Note: OneDrive for Business file or folder names cannot begin with a tilde ('~'). See Restrictions and limitations with OneDrive for Business for more information.
When constructing the path segment of a URL for the OneDrive API, the following characters are allowed for path names, based on the URI RFC.
pchar = unreserved / pct-encoded / sub-delims / ":" / "@" pct-encoded = "%" HEXDIG HEXDIG unreserved = ALPHA / DIGIT / "-" / "." / "_" / "~" sub-delims = "!" / "$" / "&" / "'" / "(" / ")" / "*" / "+" / "," / ";" / "="
Item name characters, which are not included in the
pchar group, such as
(space), must be percent encoded.
Microsoft Graph uses standard percent encoding, where URL-invalid characters are encoded with a % and then the UTF-8 character code for the character. For example:
You can't encode an entire URL in one call, because the encoding rules for each segment of a URL are different. Without proper encoding, the unencoded URL will be ambiguous for which segments contain which content. As such, you need to encode the URL path when building your URL string.
For example, instead of writing this:
string url = url_encode("https://api.onedrive.com/v1.0/drive/root:/" + path + ":/children")
string url = "https://api.onedrive.com/v1.0/drive/root:/" + url_path_encode(path) + ":/children")
However, not all URL encoding libraries respect all the requirements of standard URL path encoding.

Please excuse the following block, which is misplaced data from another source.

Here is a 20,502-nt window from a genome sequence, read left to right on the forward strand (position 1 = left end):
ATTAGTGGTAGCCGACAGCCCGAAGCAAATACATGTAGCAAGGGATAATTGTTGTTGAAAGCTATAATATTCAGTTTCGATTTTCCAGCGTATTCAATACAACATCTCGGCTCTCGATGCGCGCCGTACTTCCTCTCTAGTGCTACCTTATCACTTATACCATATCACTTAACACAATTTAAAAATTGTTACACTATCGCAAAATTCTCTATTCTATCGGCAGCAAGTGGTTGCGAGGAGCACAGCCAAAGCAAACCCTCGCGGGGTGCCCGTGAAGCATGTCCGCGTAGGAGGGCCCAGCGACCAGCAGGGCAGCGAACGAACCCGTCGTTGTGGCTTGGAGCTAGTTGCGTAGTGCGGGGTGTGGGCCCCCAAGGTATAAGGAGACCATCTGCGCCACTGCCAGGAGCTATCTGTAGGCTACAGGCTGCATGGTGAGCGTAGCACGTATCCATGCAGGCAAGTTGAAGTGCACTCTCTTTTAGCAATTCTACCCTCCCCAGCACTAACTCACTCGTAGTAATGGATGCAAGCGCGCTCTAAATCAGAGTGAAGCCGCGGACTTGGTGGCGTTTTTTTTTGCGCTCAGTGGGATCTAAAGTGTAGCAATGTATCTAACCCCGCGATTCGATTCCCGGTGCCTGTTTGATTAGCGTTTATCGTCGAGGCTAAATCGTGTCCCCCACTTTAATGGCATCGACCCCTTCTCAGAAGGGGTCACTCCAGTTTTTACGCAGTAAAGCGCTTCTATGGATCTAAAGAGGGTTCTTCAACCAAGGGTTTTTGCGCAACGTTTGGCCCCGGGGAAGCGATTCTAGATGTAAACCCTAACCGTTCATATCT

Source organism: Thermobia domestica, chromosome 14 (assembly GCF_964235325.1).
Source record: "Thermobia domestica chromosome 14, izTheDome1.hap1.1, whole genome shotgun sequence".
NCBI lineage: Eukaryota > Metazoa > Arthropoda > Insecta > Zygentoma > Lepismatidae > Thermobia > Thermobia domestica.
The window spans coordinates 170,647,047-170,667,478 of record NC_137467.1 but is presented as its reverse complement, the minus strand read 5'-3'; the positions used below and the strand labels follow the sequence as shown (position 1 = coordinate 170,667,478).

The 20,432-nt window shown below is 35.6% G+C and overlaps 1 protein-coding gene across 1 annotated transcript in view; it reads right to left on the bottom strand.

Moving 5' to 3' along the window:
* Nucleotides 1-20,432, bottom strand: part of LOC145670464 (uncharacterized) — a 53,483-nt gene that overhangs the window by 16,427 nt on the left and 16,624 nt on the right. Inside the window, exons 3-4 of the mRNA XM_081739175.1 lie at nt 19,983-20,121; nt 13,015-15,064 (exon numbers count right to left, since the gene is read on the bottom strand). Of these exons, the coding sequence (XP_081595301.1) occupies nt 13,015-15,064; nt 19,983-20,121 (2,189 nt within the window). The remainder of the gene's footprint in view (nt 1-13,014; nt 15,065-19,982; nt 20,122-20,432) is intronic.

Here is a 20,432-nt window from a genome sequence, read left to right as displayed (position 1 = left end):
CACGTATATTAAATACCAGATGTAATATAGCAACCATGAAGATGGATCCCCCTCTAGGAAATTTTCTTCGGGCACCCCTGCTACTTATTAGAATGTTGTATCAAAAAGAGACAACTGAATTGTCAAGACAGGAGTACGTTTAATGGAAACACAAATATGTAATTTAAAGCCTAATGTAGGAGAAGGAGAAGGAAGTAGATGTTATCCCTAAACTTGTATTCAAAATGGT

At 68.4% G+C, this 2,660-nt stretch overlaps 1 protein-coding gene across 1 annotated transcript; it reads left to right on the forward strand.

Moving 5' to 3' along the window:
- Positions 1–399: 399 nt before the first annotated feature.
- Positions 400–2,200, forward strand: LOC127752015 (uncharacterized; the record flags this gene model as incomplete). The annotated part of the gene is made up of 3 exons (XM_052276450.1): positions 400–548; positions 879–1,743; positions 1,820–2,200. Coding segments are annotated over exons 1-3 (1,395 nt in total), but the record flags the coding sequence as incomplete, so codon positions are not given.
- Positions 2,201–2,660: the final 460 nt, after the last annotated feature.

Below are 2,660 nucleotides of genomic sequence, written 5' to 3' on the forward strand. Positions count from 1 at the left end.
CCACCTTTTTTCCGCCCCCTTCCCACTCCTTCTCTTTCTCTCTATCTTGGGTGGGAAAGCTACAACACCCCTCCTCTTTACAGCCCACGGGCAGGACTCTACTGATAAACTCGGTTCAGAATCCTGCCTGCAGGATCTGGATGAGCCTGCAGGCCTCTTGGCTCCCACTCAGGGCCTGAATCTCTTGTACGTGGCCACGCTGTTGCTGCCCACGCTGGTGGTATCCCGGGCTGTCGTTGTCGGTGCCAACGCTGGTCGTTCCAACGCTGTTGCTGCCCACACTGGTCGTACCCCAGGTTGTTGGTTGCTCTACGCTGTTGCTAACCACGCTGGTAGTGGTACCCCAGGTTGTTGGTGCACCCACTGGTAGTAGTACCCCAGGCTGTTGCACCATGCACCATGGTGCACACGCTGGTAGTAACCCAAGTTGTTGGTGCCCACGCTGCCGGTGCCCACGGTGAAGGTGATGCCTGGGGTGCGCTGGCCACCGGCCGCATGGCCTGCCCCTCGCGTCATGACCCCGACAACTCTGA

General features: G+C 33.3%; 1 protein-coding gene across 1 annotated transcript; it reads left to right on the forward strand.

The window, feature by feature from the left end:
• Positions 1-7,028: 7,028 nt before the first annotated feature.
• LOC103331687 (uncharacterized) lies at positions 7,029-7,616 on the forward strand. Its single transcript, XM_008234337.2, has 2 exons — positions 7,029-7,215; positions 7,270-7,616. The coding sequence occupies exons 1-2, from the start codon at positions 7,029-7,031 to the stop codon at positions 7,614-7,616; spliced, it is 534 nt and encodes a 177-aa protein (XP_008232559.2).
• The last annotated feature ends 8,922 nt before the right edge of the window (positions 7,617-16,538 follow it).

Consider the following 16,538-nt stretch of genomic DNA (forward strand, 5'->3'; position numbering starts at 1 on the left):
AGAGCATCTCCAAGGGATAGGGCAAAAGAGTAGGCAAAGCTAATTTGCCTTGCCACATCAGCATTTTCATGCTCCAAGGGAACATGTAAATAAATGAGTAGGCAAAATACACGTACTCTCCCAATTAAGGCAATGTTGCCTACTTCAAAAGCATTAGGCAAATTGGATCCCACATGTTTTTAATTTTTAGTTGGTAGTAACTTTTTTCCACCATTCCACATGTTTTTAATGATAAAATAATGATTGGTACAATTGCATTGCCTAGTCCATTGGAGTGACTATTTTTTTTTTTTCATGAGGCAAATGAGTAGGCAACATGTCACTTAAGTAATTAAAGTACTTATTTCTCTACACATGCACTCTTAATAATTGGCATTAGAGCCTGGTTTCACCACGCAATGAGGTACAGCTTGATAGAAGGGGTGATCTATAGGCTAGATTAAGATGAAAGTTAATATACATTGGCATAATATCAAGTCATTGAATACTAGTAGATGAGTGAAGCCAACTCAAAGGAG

The .NET classes for
Uri include various methods for
URL encoding. However, none of those methods properly encode all reserved
characters for the path component of the URL (including
Instead of using those methods, you should use
UriBuilder to construct a
properly escaped URL.
UriBuilder builder = new UriBuilder("https://api.onedrive.com"); builder.Path = "/v1.0/drive/root:/Documents/My Files/#nine.docx"; Uri url = builder.Uri;
For Objective-C, iOS and Mac OS X development, use the
stringByAddingPercentEncodingWithAllowedCharacters method and
[NSCharacterSet URLPathAllowedCharacterSet] to properly encode the path
component of the URL.
NSString *root = @"https://api.onedrive.com/v1.0/drive/root:/"; NSString *path = @"Documents/My Files/#nine.docx"; NSString *encPath = [path stringByAddingPercentEncodingWithAllowedCharacters:[NSCharacterSet URLPathAllowedCharacterSet]]; NSURL *url = [[NSURL alloc] initWithString:[root stringByAppendingString:encPath]];
Uri.Builder class to construct a properly encoded URL.
Uri.Builder builder = new Uri.Builder(); builder. scheme("https"). authority("api.onedrive.com"). appendPath("v1.0"). appendPath("drive"). appendPath("root:"). appendPath("Documents"). appendPath("My Files"). appendPath("#nine.docx"); String url = builder.build().toString();
var root = "https://api.onedrive.com/v1.0/drive/root:"; var path = "/Documents/My Files/#nine.docx"; var url = root + escape(path);
Here is an example of a OneDrive user (Ryan) with the following folder hierarchy:
OneDrive \Ryan's Files \doc (1).docx \estimate%s.docx \Break#Out \saved_game.bin
To address each of Ryan's files, you use percent encoding, as follows:
|Path||Encoded URL for path|